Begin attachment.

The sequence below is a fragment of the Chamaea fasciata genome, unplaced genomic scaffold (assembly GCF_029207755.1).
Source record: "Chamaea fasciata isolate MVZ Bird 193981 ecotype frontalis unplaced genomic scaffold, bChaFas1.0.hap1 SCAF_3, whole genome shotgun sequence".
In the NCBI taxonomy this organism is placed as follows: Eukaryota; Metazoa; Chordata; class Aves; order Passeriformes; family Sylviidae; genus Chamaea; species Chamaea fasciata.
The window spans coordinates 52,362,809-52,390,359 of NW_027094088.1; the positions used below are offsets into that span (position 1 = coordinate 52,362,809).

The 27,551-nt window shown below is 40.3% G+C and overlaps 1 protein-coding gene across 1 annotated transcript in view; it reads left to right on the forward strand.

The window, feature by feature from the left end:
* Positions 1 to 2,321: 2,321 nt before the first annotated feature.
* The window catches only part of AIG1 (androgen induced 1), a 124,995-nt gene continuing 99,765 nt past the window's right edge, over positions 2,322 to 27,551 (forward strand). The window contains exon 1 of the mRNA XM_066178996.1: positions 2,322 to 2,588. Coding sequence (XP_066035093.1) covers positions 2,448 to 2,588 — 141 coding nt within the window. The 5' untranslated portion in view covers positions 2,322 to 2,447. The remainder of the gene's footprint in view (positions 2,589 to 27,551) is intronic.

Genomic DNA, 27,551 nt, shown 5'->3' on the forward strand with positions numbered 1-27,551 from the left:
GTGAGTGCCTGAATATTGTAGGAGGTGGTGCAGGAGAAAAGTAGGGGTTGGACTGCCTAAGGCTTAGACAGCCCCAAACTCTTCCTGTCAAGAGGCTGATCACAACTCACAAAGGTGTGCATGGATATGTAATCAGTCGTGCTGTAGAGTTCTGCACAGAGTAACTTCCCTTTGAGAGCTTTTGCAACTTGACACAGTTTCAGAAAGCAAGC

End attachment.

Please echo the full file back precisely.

The sequence below is a fragment of the Chamaea fasciata genome, unplaced genomic scaffold (assembly GCF_029207755.1).
Source record: "Chamaea fasciata isolate MVZ Bird 193981 ecotype frontalis unplaced genomic scaffold, bChaFas1.0.hap1 SCAF_3, whole genome shotgun sequence".
In the NCBI taxonomy this organism is placed as follows: Eukaryota; Metazoa; Chordata; class Aves; order Passeriformes; family Sylviidae; genus Chamaea; species Chamaea fasciata.
The window spans coordinates 52,362,809-52,390,359 of NW_027094088.1; the positions used below are offsets into that span (position 1 = coordinate 52,362,809).

The 27,551-nt window shown below is 40.3% G+C and overlaps 1 protein-coding gene across 1 annotated transcript in view; it reads left to right on the forward strand.

The window, feature by feature from the left end:
* Positions 1 to 2,321: 2,321 nt before the first annotated feature.
* The window catches only part of AIG1 (androgen induced 1), a 124,995-nt gene continuing 99,765 nt past the window's right edge, over positions 2,322 to 27,551 (forward strand). The window contains exon 1 of the mRNA XM_066178996.1: positions 2,322 to 2,588. Coding sequence (XP_066035093.1) covers positions 2,448 to 2,588 — 141 coding nt within the window. The 5' untranslated portion in view covers positions 2,322 to 2,447. The remainder of the gene's footprint in view (positions 2,589 to 27,551) is intronic.

Genomic DNA, 27,551 nt, shown 5'->3' on the forward strand with positions numbered 1-27,551 from the left:
GTGAGTGCCTGAATATTGTAGGAGGTGGTGCAGGAGAAAAGTAGGGGTTGGACTGCCTAAGGCTTAGACAGCCCCAAACTCTTCCTGTCAAGAGGCTGATCACAACTCACAAAGGTGTGCATGGATATGTAATCAGTCGTGCTGTAGAGTTCTGCACAGAGTAACTTCCCTTTGAGAGCTTTTGCAACTTGACACAGTTTCAGAAAGCAAGC